But pounds aren't the only way in which the Cooking Light Diet has changed Pat's life. She's always had a formidable spice cabinet, alphabetized and organized meticulously. At the behest of numerous recipes calling for fresh ingredients, though, Pat decided to start an herb garden in the summer. Pat would also like all of you to know, "I am not a gardener. But because of the Diet and all those suggestions, I started growing. And what an absolute difference it's made to the recipes! Now I have rosemary, thyme, parsley, and oregano. I've turned into a rosemary fiend."
There's no motivator quite like delicious food to turn a brown thumb green, folks.
“You fit the Cooking Light Diet into your life, not the other way around.”
In her own words, Pat says "the Cooking Light Diet is really, really flexible." She says the variety is enticing and keeps meals from ever getting boring.
"Sometimes I'll switch all my meals around to prevent repetition, so that's not a problem."
Pat also says shopping has become less complicated. After years of using the service and keeping her spice cabinet stocked, her grocery list is "basically just produce and meat." And for people with limited cooking time on their schedules, Pat says there are lots of recipes you can have ready in under 20 minutes, like the Flash-Marinated Skirt Steak, which her husband called "the best steak I ever had."
If the variety and praise-worthy recipes weren't enough to win Pat over, she says the versatility of the Cooking Light Diet would've been enough.
"It's not a diet plan where you're absolutely stuck to 'you must eat this.' I'll schedule something, but if I'm not in the mood for it, I'll flip through the suggested recipes and pick something else I have the ingredients for."
And it certainly doesn't hurt that her family loves the meals. Pat call the Diet "kid-friendly," saying that she and Bill formed a coronavirus bubble with her son, daughter-in-law, and two grandchildren. And when two of the other adult members of her bubble were under the weather for several weeks in October, it was Cooking Light Diet Grandma to the rescue!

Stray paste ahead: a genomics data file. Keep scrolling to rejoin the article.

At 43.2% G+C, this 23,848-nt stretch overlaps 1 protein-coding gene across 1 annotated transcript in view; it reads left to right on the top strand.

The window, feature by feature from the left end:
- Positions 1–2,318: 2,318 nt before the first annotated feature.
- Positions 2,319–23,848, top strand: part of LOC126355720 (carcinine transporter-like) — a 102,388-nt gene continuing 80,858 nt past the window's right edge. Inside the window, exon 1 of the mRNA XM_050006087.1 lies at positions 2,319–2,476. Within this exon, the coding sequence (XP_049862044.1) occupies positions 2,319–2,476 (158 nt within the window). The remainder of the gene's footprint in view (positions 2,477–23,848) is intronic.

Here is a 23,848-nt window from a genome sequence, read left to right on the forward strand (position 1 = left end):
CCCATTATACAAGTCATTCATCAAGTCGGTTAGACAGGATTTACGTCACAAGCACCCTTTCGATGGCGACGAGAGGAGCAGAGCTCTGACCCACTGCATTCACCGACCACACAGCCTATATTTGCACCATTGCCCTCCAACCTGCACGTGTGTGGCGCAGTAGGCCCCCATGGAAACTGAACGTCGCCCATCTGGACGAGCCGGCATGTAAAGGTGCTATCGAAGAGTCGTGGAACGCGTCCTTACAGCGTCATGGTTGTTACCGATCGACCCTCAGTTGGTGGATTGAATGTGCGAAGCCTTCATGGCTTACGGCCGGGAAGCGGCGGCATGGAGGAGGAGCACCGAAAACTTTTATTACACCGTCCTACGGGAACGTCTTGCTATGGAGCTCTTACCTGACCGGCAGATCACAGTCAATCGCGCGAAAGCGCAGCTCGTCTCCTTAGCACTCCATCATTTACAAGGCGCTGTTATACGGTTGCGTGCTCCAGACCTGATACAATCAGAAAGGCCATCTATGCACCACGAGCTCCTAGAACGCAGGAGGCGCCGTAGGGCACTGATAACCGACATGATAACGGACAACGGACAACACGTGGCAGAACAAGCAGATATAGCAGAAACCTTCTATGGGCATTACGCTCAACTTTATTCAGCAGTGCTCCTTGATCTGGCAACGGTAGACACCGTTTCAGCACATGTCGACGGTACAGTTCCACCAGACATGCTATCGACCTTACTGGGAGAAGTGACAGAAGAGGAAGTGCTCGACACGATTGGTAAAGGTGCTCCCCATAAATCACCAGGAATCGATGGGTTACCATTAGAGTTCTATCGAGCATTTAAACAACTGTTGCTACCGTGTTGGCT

"I made the Chicken and Mushrooms in Garlic White Wine Sauce [one night], and my 4-year-old grandson loved it so much he asked for five helpings! Small servings, but still! It's food that kids like."
Results that speak for themselves.
It's not just the maintained 30-pound weight loss over four years that makes Pat love the Cooking Light Diet. Or the variety, versatility, and kid-friendliness. Or the cultural food connection. Or even the Facebook Community that's become like a second family to Pat.
"It's my favorite group on Facebook, and everyone is so kind and encouraging," she says. "People just support you—there's no critiquing whatsoever. People feel pretty safe saying they're going through a rough patch, and they're met with nothing but kindness."
All of those things are great, but it's mainly about how the Cooking Light Diet has made Pat feel.
"I just feel healthier and more energetic. I walk everyday. I have a regular exercise plan now. Other aspects of your life…you just feel encouraged to take better care of yourself. Everybody has to find their comfort zone with their weight, but if you can eat good and feel good because you're eating that food? I think that's a good selling point."
We agree, Pat, and we're so glad you found the Cooking Light Diet. Egészségére!